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A unit circle has radius of 1.0 unit, and a diameter of 2.0 units. At the center of a unit circle is a Cartesian X,Y origin. As the radius is rotated around the center it is a hypotenuse of right angles on a X,Y Cartesian System.
Circumference=2*Pi*radius.(Because X is such an important algebra variable many computer languages use an asterisk as the multiplication symbol). The unit circle has a radius of 1.0. The circumference of unit circle is 2*Pi*1.0.

The radian system of angle measure is essentially a fraction (or percentage) of the circumference of a unit circle.
360 degrees=2*Pi*radian=100%
270 degrees=3*Pi*radian/2=75%
180 degrees=Pi*radian=50%
90 degrees=Pi*radian/2=25%
Because the radius of a unit circle is 1.0, 1.0 can be substituted for radian in the above formulas and other radian based trigonometric functions.
360 degrees=2*Pi*1=100%
270 degrees=3*Pi*1/2=75%
180 degrees=Pi*1=50%
90 degrees=Pi*1/2=25%

An angle can be considered the percentage of the circumference of the inscribed arc. X and Y values are required to locate points on a surface.

The Degree System and the Radian System define circles that are abstract because they have no size. A unit could be a centimeter or a mile. Trigonometry on a computer screen requires a radius with real units.

The red squares on the above unit circle could be connected to create a pentagon or a pentagram. To make a pentagon or a pentagram (five point star), divide 1.0 by 5 (if you want to make a hexagon divide by 6); the result is 0.20. Add that value to a value that starts at 0.00, the loop ends at 1.00. The five values are, 0.20, 0.40, 0.60, 0.80, and 1.00.
The above graphic was created with a JavaScript loop. The JavaScript loop counts from 0.00 to 1.00 by .20 increments. The Y value is the sine is the of the loop counter, the X value is the cosine of the loop counter. The trigonometry is done in radians so the loop values are multiplied by 2*Pi (r=1 on a unit circle). The values are scaled and transposed to the screen coordinate system.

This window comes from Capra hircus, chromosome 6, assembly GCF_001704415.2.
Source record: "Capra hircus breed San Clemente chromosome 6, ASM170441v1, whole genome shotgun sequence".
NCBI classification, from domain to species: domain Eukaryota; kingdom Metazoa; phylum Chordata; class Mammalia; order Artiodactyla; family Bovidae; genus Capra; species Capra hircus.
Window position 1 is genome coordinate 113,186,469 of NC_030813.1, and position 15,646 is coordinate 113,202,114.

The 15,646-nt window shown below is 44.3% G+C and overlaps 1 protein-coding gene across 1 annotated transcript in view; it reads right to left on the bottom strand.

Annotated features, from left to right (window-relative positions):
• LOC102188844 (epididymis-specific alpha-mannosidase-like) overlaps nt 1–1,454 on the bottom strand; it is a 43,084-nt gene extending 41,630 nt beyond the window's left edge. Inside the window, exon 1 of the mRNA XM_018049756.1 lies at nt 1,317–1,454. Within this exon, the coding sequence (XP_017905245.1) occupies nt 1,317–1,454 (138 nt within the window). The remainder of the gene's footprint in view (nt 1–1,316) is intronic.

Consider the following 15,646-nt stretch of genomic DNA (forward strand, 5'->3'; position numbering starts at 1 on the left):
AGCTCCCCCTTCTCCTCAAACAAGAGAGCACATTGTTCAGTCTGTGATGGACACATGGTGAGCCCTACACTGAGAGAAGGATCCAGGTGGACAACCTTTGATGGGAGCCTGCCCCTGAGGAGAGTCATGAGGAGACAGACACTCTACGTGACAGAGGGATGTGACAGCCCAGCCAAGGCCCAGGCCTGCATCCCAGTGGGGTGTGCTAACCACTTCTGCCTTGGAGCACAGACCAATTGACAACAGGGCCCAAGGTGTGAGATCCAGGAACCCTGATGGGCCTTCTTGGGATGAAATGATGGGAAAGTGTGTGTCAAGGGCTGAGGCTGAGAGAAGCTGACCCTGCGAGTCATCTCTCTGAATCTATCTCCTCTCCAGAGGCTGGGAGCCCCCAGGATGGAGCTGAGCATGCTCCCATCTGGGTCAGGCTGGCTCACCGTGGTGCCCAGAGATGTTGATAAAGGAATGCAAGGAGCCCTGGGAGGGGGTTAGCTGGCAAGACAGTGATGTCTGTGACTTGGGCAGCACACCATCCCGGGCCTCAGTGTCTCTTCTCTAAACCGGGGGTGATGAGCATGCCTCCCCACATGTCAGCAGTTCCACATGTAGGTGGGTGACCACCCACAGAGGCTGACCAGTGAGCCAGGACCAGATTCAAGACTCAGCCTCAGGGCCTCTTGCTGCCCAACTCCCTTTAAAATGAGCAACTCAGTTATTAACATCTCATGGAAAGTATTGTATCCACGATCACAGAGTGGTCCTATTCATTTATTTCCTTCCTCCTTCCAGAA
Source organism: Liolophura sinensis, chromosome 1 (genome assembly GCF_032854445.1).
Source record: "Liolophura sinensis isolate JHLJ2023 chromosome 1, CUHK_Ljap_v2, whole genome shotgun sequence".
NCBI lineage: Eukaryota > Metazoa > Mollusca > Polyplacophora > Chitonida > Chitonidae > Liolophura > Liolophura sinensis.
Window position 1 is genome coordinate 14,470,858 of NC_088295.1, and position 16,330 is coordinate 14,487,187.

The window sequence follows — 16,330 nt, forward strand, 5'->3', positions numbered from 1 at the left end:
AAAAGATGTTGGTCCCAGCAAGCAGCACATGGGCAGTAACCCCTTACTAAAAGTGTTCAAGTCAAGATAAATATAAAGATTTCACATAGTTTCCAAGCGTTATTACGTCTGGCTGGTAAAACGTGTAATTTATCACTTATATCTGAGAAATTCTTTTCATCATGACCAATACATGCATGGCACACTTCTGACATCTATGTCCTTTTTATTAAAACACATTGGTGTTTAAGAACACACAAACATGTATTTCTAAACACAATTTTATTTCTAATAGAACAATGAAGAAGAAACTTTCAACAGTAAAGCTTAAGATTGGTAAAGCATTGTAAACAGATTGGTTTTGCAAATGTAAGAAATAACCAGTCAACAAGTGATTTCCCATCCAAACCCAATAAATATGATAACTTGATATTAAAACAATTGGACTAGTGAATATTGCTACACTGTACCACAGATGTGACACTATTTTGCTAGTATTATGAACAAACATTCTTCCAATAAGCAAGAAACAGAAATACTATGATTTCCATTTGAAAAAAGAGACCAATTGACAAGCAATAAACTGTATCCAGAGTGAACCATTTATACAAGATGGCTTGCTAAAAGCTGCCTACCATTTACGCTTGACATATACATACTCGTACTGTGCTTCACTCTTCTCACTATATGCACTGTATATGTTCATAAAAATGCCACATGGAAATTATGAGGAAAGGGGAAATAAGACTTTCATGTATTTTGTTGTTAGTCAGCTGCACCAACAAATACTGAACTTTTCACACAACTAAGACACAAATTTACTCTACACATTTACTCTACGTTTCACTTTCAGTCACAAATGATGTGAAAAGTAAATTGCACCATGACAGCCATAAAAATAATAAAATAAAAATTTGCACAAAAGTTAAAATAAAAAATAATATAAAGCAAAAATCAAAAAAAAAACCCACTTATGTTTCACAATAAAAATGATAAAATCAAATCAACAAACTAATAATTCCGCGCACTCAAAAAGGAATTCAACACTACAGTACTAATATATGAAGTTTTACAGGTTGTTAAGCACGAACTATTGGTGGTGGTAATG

On my tablet I can make the above circle appear larger or smaller by sliding my fingers across the screen. There still are the same number of units on X and Y axes they are just closer or farther apart. The reality of creating a unit circle on a HTML canvas is that it must be based upon screen graphic units, in this case it is pixels. The radius of the above unit circles is 250 pixels (250px). All programming languages that I am aware of have loop structures where you repeat a procedure a number of times. The above circle has a radius of 250px. The X value is the cosine of increment (the loop counter) value times 2*Pi times 250. The Y value is sine of increment (the loop counter) value times 2*Pi times 250. Additionally those locations need be transposed to the screen coordinate system.

I find using 0.00 to 1.00 rather than radians as a middle step simplifies creating polygons and stars on a screen. Trigonometric functions require radian values so the decimal point values are multiplied 2Pi, and then multiplied by the radius to get the real X an Y values.

To define and rotate the corners of a polygons or stars, it is much simpler to divide and add decimal point values to decimal point values rather than radian values to radian values.

In conclusion, I realize that degrees and radians are independent of size scale, they represent circles as an abstraction and must be scaled to size to be turned into a physical reality, however, I consider percent of circumference first, then scale to size, a much simpler way to deal with angles!

My concern here is computer graphics not math or physics.
Below is a jpg of a percent based unit circle. Feel free to down load and print!

percent based unit circle

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